And audiences love it. In Britain, the BBC and The Times are planning expansions of their science coverage: online traffic is telling editors that science rates highly with their audiences. In July, Times Editor James Harding told the World Conference of Science Journalists that his paper’s three biggest stories in the preceding year had been the election of Barack Obama, the global financial crisis … and the ignition of the world’s biggest atom smasher, the Large Hadron Collider.


“Science is absolutely essential to what we do … It clearly engages our readers,” he said, noting that the paper had expanded its science beats, adding a new ocean correspondent and a maths columnist, and had substantially boosted its science blogs.


This shouldn’t be surprising: science is at the core of many of today’s big stories, such as climate change, stem cells, carbon trading, tsunamis and pandemics. Science is sliding its way into everything from finance (peak oil) to police and court reporting (DNA fingerprinting).


In a sense, all reporting is becoming a bit more like science reporting; journalists who continue to dismiss science or fail to bone up on the basics are not only getting it wrong, they’re missing bigger and juicier stories. Knowing your science can be a backstage pass to where the stories are being made; or your ticket to catching out a politician or uncovering shady practices.

News executives often think of science reporting as arcane and not relevant to their readers: as if stories on collateral debt obligations or the Byzantine internecine battles within the Labor Party are relevant to the lives of readers.

Despite this, science journalism is under serious pressure in the United States, where CNN disbanded its specialist science, technology and environment unit and many metropolitan dailies have retrenched science reporters. But not because science stories don’t rate, but because the U.S. media industry is in such dire straits.


Cable news has lost its claim as the primary source of news-on-demand, something the Internet provides more efficiently and for free. Magazine house Time Inc shed 600 jobs while Gannett, America's largest newspaper chain, laid off 3,000 people. As The New York Times put it in a story on the travails of the U.S. media industry last year: “Clearly, the sky is falling. The question now is, how many people will be left to cover it.”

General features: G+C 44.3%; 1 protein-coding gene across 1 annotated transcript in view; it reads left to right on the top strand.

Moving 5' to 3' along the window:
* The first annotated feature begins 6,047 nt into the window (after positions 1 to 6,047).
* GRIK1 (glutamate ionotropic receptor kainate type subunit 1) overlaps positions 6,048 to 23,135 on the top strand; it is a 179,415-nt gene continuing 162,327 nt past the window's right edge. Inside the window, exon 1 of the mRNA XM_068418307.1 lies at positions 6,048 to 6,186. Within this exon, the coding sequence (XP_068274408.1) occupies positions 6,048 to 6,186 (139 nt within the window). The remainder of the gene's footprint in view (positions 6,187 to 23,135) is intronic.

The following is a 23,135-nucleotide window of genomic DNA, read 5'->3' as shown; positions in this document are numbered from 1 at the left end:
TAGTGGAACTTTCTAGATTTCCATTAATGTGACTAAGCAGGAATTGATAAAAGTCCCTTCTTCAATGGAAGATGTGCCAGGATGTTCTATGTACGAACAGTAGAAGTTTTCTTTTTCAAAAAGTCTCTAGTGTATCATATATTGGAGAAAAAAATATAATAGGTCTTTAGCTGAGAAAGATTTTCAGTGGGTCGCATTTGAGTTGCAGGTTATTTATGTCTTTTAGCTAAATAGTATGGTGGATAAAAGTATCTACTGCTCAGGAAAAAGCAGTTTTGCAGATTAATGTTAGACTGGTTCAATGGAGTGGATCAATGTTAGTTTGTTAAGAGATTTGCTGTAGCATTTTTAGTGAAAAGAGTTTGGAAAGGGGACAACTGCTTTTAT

Wilson da Silva reporting on military manoeuvres

But science reportage is booming elsewhere, especially in the developing world: in China, the Middle East and Latin America, new publications and programs on radio and TV are emerging, or growing audiences. One of the most popular TV shows in Sri Lanka is Macro World, and a science program in Romania has been attracting an average audience of four million viewers for almost five years.


Despite the economic slowdown in Western Europe, science reportage has held its ground. Not in Australia, where the picture varies depending on the personal preferences of editors and TV management.


News executives often think of science reporting as arcane and not relevant to their readers: as if stories on collateral debt obligations or the Byzantine internecine battles within the Labor Party were relevant to the daily lives of readers.


I recall and editor who found science an irritant: he said stories needed to be reduced to the lowest common denominator to be interesting to his audience. This was dismissive of the interests and intelligence of his well-healed readers, and only proved that the lowest common denominator was actually in the editor’s chair. 


Australians also have an intellectual life, and an interest in how the natural world works. They want more science in their news diet, as two large-scale CSIRO surveys have shown (they also want less politics and finance!). More Australians visit science museums than attend sporting events. Yet somehow, a myth pervades that science ain’t real journalism and people ain’t all that interested in it.